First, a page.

Aug 14, 2023Liked by Seth Jordan

Seth Thomas Jordan - this essay calls to you:

Trial, Triumph, and the Art of the Possible: The Remarkable Story Behind Beethoven’s “Ode to Joy”


It's dark, but I hear a lonesome train passing down the escarpment between me and the great lake called Erie. Above me, up the grape-filled slopes, deer browse between mown fields, gas extraction wells, and a verdant forest that fills the gorge beyond the ridge. I cannot be much further west and still in New York. A mile or two from here the water flows to Lake Chautauqua and the Gulf of Mexico.


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Thanks for sharing, Tad (the essay and a snapshot of where you're at, it sounds beautiful). I look forward to giving it a read! - Seth

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Jun 30, 2023Liked by Seth Jordan

Hi Seth,

Your comment about the impulse to fix what is broken in society gave me pause. It's usual to want to fix what is broken, but what caused it to break? Is the social function too weak to do what needs to be done? Is the form unsuited to what it's being asked to do? Might it be better to look at the function entirely (holistically) to see if another entire form would be more suitable. Think "Social Safety Net." I know there is something, many things, better.

Thanks for bringing forward the conversation that explores for the better things.

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Hey Nick - thanks for the comment. I think you're right that "the form is unsuited to what it's being asked to do." Our social forms have evolved over time - out of earlier social forms - but they haven't kept up with our soul evolution.

At the same time I'd also agree that "the social function is too weak" if by that you mean our social capacities are too weak, we haven't developed our social consciousness adequately. On the one hand, we haven't developed our ideals very deeply (we believe in freedom, but usually just for us and not our enemies), and we haven't developed a holistic picture, a picture of the whole (for instance, we don't usually see that fundamentally the economy is just people working for each other. So every time I get a "good deal" it means I give less, work less, for something, and someone else has to work more. We don't usually see that we're commanding other people's labor, forcing other people to work more for us).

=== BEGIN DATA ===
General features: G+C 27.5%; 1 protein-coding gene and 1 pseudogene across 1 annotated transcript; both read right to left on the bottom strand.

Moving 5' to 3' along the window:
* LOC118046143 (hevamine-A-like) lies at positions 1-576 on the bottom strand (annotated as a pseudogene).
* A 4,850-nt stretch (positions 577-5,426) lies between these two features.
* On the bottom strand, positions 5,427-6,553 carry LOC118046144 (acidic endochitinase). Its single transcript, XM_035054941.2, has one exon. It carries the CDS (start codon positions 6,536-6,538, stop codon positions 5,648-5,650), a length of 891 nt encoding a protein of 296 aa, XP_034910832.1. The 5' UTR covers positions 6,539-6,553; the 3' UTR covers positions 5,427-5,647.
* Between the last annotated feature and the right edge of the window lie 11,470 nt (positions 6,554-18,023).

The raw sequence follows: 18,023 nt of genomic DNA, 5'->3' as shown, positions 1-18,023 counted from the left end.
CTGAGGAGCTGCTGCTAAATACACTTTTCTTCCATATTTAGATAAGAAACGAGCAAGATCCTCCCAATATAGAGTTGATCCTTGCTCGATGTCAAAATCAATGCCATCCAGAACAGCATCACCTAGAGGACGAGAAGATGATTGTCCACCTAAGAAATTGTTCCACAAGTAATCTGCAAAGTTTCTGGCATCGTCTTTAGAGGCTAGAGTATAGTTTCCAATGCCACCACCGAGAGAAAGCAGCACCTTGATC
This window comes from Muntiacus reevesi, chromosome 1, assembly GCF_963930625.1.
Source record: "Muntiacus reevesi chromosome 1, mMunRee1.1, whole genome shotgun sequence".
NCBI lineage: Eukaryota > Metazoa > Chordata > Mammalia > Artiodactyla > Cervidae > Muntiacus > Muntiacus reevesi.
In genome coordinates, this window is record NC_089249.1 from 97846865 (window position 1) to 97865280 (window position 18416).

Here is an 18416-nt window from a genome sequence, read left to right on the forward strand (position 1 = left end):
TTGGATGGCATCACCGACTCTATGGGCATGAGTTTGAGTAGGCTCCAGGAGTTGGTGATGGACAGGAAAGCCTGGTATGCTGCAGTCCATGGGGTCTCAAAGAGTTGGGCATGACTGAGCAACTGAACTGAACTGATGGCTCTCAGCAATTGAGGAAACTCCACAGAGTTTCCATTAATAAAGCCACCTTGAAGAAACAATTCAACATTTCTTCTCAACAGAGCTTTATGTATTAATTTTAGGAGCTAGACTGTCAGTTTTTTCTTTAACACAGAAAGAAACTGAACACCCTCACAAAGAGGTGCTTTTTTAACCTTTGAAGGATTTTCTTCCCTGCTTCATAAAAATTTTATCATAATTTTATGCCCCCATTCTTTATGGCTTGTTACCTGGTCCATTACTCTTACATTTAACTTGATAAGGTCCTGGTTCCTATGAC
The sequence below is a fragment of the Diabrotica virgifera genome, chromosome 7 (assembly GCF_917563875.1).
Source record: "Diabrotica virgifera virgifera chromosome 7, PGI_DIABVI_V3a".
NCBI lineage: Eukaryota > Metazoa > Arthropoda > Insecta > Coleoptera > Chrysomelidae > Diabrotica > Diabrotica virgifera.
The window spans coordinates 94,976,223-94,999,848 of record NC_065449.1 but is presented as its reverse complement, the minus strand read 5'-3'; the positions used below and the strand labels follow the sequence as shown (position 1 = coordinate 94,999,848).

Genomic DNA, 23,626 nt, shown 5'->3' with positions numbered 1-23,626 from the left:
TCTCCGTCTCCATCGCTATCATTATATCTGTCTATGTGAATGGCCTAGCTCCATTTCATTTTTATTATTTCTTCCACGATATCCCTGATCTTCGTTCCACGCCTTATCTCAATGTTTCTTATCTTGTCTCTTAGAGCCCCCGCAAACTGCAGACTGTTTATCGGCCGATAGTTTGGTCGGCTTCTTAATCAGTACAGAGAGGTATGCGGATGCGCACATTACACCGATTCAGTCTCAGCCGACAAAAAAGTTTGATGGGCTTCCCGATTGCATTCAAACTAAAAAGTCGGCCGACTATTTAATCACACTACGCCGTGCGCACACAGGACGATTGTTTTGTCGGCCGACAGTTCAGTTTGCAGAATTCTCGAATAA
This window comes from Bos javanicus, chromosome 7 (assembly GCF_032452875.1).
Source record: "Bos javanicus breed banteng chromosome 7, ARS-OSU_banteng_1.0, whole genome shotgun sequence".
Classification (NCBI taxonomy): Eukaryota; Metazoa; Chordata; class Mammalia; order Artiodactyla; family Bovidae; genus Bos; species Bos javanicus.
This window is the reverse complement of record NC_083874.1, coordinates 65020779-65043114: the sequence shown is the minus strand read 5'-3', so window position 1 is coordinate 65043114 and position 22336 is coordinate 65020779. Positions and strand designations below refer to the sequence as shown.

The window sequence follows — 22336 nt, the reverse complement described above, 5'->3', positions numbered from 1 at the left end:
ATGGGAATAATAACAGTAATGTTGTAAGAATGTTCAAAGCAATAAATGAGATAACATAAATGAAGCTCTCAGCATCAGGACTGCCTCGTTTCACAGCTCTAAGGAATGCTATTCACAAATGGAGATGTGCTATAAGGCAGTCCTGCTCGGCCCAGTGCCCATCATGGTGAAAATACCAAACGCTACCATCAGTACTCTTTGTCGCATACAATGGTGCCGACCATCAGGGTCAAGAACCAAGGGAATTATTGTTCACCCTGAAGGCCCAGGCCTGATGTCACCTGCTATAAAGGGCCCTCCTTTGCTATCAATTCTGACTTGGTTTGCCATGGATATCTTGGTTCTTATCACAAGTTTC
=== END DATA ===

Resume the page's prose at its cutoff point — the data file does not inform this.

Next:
But I'm not sure what you mean by an entirely different form. Some things are given. Social phenomena arise naturally in a way. So: we work, we think of a good idea to make our work more efficient, and that makes the economic process more profitable and in the process generates "extra" goods - capital. That happens naturally because we're intelligent beings and we'll figure out how to be more efficient and produce things better. But it then becomes a question of how we treat that new capital. Do I get to keep all of it? Or was my success made possible by others, by society at large? And is it best for society if I spend my extra money on luxury goods or lend to others who can turn it to good use? These are questions we have to deal with. If we had a stronger social sense and stronger ideals we would come to different conclusions and create different forms than the current ones, but instead we're working with old, clunky forms that don't really serve us. All that said, the forms still need to arise out of the phenomena - they need to have a direct relationship to it, and just suit it better then the current forms. Something like Universal Basic Income keeps the current “broken” system as it is, and then creates an (insufficient) work-around. But it’s not getting to the real problems, which are: how do we treat capital, how do we treat labor, and how do we distribute income in the first place? But I don’t know if I’m getting your point about "another entire form”... Let me know if I’m missing it :)

Thanks for your thoughts!

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